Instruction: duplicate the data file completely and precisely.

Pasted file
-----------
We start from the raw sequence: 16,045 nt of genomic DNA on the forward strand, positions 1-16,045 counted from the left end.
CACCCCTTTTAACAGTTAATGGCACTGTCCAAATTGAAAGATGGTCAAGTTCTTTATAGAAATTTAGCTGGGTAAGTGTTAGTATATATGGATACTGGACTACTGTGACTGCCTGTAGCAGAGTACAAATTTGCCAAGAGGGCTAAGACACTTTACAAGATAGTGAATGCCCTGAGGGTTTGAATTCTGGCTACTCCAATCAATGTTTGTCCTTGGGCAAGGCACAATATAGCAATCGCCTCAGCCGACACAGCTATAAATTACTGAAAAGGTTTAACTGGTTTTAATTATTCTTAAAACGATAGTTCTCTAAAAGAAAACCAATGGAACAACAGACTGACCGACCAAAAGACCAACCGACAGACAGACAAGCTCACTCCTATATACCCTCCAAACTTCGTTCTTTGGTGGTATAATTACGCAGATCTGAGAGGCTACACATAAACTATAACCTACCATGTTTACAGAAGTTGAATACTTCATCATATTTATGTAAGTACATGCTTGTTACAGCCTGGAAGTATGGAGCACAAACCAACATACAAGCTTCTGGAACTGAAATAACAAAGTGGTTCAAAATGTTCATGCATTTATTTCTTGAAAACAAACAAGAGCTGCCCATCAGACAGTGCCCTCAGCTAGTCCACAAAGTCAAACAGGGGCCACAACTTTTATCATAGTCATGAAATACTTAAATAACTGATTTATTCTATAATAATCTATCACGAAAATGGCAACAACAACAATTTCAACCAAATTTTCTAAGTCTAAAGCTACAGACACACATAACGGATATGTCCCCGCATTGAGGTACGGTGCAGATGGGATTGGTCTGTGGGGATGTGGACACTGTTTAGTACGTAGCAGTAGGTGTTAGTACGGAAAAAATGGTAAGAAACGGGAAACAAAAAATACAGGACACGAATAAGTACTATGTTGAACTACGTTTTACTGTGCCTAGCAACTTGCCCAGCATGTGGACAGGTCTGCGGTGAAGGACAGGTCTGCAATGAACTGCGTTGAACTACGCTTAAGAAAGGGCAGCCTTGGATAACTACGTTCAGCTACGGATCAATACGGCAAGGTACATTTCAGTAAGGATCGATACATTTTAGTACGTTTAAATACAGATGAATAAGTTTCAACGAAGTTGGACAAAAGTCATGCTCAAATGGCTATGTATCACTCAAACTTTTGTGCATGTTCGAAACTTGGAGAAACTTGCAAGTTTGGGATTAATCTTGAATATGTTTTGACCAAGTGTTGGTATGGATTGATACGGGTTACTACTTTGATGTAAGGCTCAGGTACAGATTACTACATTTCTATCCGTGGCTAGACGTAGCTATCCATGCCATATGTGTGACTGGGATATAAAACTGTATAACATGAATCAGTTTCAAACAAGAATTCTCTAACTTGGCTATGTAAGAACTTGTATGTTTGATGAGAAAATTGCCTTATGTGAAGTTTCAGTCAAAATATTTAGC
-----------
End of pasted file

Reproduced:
We start from the raw sequence: 16,045 nt of genomic DNA on the forward strand, positions 1-16,045 counted from the left end.
CACCCCTTTTAACAGTTAATGGCACTGTCCAAATTGAAAGATGGTCAAGTTCTTTATAGAAATTTAGCTGGGTAAGTGTTAGTATATATGGATACTGGACTACTGTGACTGCCTGTAGCAGAGTACAAATTTGCCAAGAGGGCTAAGACACTTTACAAGATAGTGAATGCCCTGAGGGTTTGAATTCTGGCTACTCCAATCAATGTTTGTCCTTGGGCAAGGCACAATATAGCAATCGCCTCAGCCGACACAGCTATAAATTACTGAAAAGGTTTAACTGGTTTTAATTATTCTTAAAACGATAGTTCTCTAAAAGAAAACCAATGGAACAACAGACTGACCGACCAAAAGACCAACCGACAGACAGACAAGCTCACTCCTATATACCCTCCAAACTTCGTTCTTTGGTGGTATAATTACGCAGATCTGAGAGGCTACACATAAACTATAACCTACCATGTTTACAGAAGTTGAATACTTCATCATATTTATGTAAGTACATGCTTGTTACAGCCTGGAAGTATGGAGCACAAACCAACATACAAGCTTCTGGAACTGAAATAACAAAGTGGTTCAAAATGTTCATGCATTTATTTCTTGAAAACAAACAAGAGCTGCCCATCAGACAGTGCCCTCAGCTAGTCCACAAAGTCAAACAGGGGCCACAACTTTTATCATAGTCATGAAATACTTAAATAACTGATTTATTCTATAATAATCTATCACGAAAATGGCAACAACAACAATTTCAACCAAATTTTCTAAGTCTAAAGCTACAGACACACATAACGGATATGTCCCCGCATTGAGGTACGGTGCAGATGGGATTGGTCTGTGGGGATGTGGACACTGTTTAGTACGTAGCAGTAGGTGTTAGTACGGAAAAAATGGTAAGAAACGGGAAACAAAAAATACAGGACACGAATAAGTACTATGTTGAACTACGTTTTACTGTGCCTAGCAACTTGCCCAGCATGTGGACAGGTCTGCGGTGAAGGACAGGTCTGCAATGAACTGCGTTGAACTACGCTTAAGAAAGGGCAGCCTTGGATAACTACGTTCAGCTACGGATCAATACGGCAAGGTACATTTCAGTAAGGATCGATACATTTTAGTACGTTTAAATACAGATGAATAAGTTTCAACGAAGTTGGACAAAAGTCATGCTCAAATGGCTATGTATCACTCAAACTTTTGTGCATGTTCGAAACTTGGAGAAACTTGCAAGTTTGGGATTAATCTTGAATATGTTTTGACCAAGTGTTGGTATGGATTGATACGGGTTACTACTTTGATGTAAGGCTCAGGTACAGATTACTACATTTCTATCCGTGGCTAGACGTAGCTATCCATGCCATATGTGTGACTGGGATATAAAACTGTATAACATGAATCAGTTTCAAACAAGAATTCTCTAACTTGGCTATGTAAGAACTTGTATGTTTGATGAGAAAATTGCCTTATGTGAAGTTTCAGTCAAAATATTTAGC